Ultimately, the administration stressed that the school has been up-to-date with the best security possible and little intrusion on students’ lives.
Trustee Herman Berliner expressed that he would like to see a reputable security agency do an audit on the school to receive more accurate suggestions and feedback on the district’s safety procedures.
Dr. James Albanese, a parent, expressed concern on draining the budget on too much security stating the resources could be spent on more “direct” concerns like adding AD devices, adequate training, and free athletic programs.
Board President Carolyn Genovesi acknowledged Dr. Albanese’s concern, and mentioned that the district is not only focusing on “high-risk events that happen like in Connecticut” but “our biggest issue are domestic issues and non-custodial parents coming to the schools where their children attend. “
Wednesday, 23 July 2014 00:00
It was special night on Tuesday, July 15 at Glen Cove City Hall, as former Councilman Anthony Jimenez was voted in by a count of 7-0 to replace late Councilman Nick DiLeo on the City Council. He will take the seat of DiLeo, who passed away in April, until the election date on Nov. 4.
“I am truly honored to have the opportunity to replace my good friend, Nick DiLeo, on the City Council,” said Jimenez. “I will do my job to the best of my ability during my time with council.”
Glen Cove Mayor Reginald Spinello said he was honored to have Jimenez fill the position until the general election, which will take place in early November.
Saturday, 19 July 2014 00:00
The Village of Sea Cliff took the time to show area residents that July 4 is not just about BBQs and fireworks, but about patriotism and freedom. On the morning of July 4, under overcast skies, 300 or so people gathered in Sea Cliff to celebrate Independence Day.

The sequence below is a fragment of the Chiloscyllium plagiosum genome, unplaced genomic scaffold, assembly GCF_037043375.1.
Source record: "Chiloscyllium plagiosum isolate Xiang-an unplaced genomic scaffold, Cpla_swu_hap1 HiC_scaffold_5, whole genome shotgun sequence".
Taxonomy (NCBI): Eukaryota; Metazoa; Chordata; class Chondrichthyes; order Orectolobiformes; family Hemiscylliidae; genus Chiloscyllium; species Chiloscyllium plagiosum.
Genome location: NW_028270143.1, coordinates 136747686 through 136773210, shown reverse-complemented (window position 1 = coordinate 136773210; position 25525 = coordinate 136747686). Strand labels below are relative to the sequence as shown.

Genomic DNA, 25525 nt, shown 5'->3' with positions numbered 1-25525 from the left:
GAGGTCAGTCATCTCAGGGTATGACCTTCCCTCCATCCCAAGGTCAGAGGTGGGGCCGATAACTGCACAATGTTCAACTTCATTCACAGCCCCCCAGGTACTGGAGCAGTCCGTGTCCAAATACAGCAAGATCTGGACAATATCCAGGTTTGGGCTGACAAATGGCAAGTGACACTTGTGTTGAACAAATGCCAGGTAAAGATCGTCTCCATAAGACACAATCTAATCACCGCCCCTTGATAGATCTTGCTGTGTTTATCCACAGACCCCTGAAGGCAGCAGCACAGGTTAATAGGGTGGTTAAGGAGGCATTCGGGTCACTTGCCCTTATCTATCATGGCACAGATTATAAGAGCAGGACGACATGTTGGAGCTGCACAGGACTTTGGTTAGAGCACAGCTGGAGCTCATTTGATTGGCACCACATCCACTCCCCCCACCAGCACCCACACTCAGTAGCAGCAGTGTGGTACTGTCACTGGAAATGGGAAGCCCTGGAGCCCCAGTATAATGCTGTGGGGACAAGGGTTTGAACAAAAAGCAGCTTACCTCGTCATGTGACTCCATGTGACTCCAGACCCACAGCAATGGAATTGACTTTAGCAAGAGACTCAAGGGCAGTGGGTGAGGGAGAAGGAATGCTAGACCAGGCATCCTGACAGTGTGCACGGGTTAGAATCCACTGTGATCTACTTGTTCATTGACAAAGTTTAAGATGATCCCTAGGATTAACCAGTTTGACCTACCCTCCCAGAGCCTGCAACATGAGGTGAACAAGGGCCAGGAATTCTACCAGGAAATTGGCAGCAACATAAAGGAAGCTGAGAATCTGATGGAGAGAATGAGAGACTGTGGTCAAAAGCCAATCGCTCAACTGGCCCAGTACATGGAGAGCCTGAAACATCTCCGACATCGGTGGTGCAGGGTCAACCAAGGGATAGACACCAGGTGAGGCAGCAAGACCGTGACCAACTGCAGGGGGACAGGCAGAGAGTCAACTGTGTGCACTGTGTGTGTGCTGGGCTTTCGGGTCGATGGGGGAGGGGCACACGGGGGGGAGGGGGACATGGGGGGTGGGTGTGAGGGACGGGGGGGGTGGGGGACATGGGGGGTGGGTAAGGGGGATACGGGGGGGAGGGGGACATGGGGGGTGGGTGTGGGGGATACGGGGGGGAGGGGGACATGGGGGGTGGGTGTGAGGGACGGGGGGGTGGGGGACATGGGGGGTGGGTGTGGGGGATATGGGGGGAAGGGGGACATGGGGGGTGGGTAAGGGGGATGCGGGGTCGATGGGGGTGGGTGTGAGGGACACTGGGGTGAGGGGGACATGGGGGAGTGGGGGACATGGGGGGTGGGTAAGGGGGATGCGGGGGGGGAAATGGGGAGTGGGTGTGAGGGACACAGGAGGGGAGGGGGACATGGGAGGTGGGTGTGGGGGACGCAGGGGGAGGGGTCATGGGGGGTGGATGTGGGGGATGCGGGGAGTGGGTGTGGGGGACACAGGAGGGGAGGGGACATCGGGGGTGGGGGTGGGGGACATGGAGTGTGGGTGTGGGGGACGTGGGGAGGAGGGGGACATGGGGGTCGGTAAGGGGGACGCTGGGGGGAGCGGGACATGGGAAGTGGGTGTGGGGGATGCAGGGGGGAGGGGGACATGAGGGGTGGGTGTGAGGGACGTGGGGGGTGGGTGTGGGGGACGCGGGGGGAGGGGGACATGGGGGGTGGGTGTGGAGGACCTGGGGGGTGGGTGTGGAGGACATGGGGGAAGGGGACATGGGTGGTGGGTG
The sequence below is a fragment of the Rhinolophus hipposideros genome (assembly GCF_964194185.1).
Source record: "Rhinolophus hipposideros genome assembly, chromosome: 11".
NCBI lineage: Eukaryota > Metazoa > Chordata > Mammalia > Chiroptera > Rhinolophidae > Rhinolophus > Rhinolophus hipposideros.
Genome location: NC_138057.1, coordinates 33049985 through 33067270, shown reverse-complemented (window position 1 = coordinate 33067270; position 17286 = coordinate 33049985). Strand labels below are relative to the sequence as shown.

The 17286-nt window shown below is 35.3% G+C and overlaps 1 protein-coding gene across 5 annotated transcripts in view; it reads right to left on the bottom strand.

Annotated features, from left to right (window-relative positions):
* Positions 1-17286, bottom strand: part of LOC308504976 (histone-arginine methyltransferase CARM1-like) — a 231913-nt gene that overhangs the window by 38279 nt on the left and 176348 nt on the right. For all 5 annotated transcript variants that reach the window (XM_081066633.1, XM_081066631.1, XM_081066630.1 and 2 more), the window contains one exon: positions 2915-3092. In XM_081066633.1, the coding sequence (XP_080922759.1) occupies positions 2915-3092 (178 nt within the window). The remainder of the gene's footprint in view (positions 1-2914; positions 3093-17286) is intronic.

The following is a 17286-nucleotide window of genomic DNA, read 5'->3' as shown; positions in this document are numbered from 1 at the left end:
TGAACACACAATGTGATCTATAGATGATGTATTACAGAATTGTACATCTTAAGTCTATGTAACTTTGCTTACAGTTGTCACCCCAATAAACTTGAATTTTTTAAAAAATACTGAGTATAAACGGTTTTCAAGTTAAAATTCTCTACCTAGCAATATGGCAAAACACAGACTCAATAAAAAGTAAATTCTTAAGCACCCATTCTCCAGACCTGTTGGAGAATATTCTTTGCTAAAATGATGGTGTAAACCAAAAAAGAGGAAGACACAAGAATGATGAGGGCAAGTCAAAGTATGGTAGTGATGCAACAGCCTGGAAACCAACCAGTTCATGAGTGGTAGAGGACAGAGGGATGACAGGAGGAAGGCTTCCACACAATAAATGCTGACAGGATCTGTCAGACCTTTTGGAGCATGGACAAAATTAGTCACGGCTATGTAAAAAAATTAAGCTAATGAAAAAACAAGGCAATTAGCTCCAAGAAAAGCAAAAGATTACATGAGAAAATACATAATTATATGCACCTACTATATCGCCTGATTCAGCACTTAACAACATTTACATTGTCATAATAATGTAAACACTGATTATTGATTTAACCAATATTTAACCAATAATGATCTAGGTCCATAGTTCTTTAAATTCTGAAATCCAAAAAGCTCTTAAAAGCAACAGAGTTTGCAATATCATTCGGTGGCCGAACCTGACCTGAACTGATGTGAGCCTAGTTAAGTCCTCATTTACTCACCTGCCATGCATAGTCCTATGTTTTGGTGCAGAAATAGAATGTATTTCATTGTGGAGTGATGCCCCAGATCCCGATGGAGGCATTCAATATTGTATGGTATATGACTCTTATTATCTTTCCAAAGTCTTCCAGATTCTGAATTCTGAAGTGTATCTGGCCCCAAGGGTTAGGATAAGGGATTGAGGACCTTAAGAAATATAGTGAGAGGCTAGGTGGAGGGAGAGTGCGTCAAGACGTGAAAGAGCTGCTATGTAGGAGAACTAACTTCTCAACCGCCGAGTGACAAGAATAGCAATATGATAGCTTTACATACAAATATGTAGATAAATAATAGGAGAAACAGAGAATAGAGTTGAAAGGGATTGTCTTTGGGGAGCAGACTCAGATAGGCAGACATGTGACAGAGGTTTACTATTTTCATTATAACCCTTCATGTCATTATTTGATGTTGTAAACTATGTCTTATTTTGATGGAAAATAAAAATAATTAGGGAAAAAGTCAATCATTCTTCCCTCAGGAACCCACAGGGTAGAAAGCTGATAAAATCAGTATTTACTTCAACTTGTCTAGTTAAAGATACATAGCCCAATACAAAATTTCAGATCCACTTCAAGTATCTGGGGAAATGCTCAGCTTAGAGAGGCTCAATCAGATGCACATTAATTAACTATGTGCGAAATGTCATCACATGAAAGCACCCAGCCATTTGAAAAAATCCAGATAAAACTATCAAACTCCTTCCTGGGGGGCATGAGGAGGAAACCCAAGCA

The festivities started with Mayor Bruce Kennedy ringing the Liberty Bell on the green in front of the library. This was followed by Sara Garry and Ruben Shonik playing “Yankee Doodle” on the flute and drum with, Boy Scout Troop 43 marching behind them to present the colors and lead in the Pledge of Allegiance. Lesley Pryde Haley sang “The Star Spangled Banner” next.
Thursday, 17 July 2014 00:00
Three members of the Glen Cove Big Red Boys Lacrosse Team were honored at the Nassau County Lacrosse Coaches Association Dinner on June 11.
Pictured are Ryan Perkins, Sean Peet and Phil Grella, who were awarded for both their play on the field and their work in the classroom. Ryan was named to the All-County Honorable Mention Team, Sean and Phil were named to the All-Conference Team. All three also received Academic All-Conference standing for their work in the classroom.
Thursday, 17 July 2014 00:00
Glen Cove High School recently held its first-ever Athletics Wall of Fame Induction ceremony in the school’s athletic wing.
Wall of Fame inductees are varsity players who have been selected as All-County in their respective sport. This year, 12 Glen Cove students were named All-County, earning themselves an eight-by-ten photograph mounted and framed on the storied wall near the gymnasium. The Wall of Fame dates back to its first inductee in 1974.